Findng out how to find the actual date and time a email was sent.


B

b147082

I am in a legal dispute with a con man who is stating that he sent me an
email changing the terms of our contract. He turned in an email to the
arbitrator (altered) that said he sent it to me in Jan 20 2007 changing our
contract terms. This never happened I would never have accepted it. The
arbitrator ruled that he must prove he sent it and I received it. Three
months later he comes in with a read receipt saying I opened it 15 hours
later. Both of these were printed out and no one has seen the actual emails
he is stating he has. I have requested a subpoena to look at his computer to
see these. His ISP is Comcast and he uses outlook. He stated in his reply
that Comcast sent him a read receipt showing I opened this email.

How can I prove these were never sent or the read receipt was sent????
 
Ad

Advertisements

G

Galen

My reply is at the bottom of your sent message.

In
I am in a legal dispute with a con man who is stating that he sent me an
email changing the terms of our contract. He turned in an email to the
arbitrator (altered) that said he sent it to me in Jan 20 2007 changing
our
contract terms. This never happened I would never have accepted it. The
arbitrator ruled that he must prove he sent it and I received it. Three
months later he comes in with a read receipt saying I opened it 15 hours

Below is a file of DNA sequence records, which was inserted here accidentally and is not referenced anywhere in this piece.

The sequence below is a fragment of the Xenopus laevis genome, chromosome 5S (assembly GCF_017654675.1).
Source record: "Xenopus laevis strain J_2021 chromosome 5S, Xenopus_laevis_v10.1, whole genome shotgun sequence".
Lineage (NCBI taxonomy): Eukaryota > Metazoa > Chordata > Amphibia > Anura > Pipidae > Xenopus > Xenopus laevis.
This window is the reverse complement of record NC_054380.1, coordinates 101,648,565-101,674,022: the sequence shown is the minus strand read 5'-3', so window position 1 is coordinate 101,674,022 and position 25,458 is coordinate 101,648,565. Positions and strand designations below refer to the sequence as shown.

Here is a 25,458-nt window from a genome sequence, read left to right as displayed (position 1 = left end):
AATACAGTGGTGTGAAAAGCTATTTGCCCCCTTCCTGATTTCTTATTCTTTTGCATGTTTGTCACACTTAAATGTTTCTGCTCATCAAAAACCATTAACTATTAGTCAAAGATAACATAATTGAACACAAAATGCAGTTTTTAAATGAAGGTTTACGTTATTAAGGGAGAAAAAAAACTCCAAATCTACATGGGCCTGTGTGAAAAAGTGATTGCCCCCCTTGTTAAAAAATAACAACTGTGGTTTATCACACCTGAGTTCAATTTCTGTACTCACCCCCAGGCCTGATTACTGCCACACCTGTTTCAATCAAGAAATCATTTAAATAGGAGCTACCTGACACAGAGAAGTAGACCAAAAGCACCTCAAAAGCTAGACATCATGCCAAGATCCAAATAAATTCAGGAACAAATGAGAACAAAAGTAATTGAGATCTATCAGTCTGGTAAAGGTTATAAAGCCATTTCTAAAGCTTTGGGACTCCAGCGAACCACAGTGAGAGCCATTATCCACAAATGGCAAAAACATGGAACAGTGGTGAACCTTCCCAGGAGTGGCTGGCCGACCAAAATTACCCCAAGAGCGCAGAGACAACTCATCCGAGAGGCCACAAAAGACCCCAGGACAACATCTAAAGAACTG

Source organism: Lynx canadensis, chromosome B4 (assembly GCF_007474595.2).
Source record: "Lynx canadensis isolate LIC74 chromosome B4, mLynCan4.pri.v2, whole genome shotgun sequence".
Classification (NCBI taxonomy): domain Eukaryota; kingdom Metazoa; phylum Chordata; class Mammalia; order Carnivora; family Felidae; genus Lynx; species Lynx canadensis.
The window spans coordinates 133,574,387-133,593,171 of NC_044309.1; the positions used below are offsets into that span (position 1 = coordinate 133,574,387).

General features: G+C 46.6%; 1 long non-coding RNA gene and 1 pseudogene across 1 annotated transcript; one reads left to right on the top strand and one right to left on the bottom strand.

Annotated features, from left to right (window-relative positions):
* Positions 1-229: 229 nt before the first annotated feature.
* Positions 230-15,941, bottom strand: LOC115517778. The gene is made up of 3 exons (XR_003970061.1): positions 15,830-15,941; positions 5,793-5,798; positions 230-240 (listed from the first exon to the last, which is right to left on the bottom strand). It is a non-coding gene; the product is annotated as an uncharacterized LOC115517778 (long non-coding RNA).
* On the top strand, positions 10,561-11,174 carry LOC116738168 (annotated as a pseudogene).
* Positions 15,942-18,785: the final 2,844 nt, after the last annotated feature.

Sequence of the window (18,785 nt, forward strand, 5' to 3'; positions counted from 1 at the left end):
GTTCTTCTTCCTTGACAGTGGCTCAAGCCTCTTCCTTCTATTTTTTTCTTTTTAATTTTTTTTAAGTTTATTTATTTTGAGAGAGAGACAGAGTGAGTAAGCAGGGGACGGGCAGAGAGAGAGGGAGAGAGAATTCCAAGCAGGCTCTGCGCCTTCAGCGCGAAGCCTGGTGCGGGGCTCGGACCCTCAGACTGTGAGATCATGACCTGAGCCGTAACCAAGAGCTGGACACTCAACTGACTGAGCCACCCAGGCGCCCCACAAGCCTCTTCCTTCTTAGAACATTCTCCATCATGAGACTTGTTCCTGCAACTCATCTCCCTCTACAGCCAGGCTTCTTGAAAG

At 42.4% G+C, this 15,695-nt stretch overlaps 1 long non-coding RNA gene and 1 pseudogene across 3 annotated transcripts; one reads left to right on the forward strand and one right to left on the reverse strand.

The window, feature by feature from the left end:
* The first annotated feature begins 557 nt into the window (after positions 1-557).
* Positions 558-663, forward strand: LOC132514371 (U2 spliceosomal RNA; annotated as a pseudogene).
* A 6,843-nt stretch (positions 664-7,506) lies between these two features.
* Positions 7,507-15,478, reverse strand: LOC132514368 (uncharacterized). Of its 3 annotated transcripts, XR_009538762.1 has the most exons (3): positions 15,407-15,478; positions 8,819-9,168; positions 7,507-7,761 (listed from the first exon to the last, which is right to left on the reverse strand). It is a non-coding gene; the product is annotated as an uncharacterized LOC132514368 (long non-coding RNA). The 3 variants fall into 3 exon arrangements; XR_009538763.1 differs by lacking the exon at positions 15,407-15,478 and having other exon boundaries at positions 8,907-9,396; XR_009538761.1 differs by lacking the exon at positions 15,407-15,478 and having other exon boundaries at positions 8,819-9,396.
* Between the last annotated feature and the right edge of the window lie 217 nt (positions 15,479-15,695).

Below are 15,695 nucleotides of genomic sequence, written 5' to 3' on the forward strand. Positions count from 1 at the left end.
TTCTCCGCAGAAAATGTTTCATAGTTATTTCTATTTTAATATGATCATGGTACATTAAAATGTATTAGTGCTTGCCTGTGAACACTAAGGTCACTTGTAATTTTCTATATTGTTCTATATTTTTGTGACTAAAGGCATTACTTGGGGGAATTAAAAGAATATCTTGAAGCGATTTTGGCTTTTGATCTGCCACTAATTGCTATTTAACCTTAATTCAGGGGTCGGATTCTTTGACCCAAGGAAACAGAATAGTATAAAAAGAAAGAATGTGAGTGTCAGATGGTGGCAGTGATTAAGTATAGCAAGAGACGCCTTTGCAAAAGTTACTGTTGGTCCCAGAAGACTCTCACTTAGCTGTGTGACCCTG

later. Both of these were printed out and no one has seen the actual
emails
he is stating he has. I have requested a subpoena to look at his computer
to
see these. His ISP is Comcast and he uses outlook. He stated in his reply
that Comcast sent him a read receipt showing I opened this email.

How can I prove these were never sent or the read receipt was sent????

You really can't.

However....

The burden of proof lies with them in this case so you probably don't have
anything to worry about. The onus, I am not a lawyer but I did play one in a
play back in high school, is on them to provide accurate
evidence/information if this is any civilized country that you live in. I
should hope that a printed email that they provided personally does not even
constitute evidence. You will need the records from Comcast which any
logical arbitrator will insist on.

If you are in the right then perhaps this is a situation where perjury is
illegal which would most likely help your case out a great deal.

--
Galen

My Geek Site: http://kgiii.info
Web Hosting: http://whathostingshould.be

"It is a capital mistake to theorize before you have all the evidence. It
biases the judgment." - Sherlock Holmes
 
D

Diane Poremsky [MVP]

Comcast doesn't do the read receipts - his mail client would have. Comcast
would not provide this to him - they don't keep data like that, except what
the user keeps in the inbox.

Demand he provide the original emails, not printouts.

--
Diane Poremsky [MVP - Outlook]





EMO - a weekly newsletter about Outlook and Exchange:
(e-mail address removed)

You can access this newsgroup by visiting
http://www.microsoft.com/office/community/en-us/default.mspx or point your
newsreader to msnews.microsoft.com.
 
G

Galen

My reply is at the bottom of your sent message.

In
Comcast doesn't do the read receipts - his mail client would have. Comcast
would not provide this to him - they don't keep data like that, except
what
the user keeps in the inbox.

Demand he provide the original emails, not printouts.

Hi Diane. I have an additional question or eight billion. I worked for a
company (back when we still used stone tablets for text messages) that was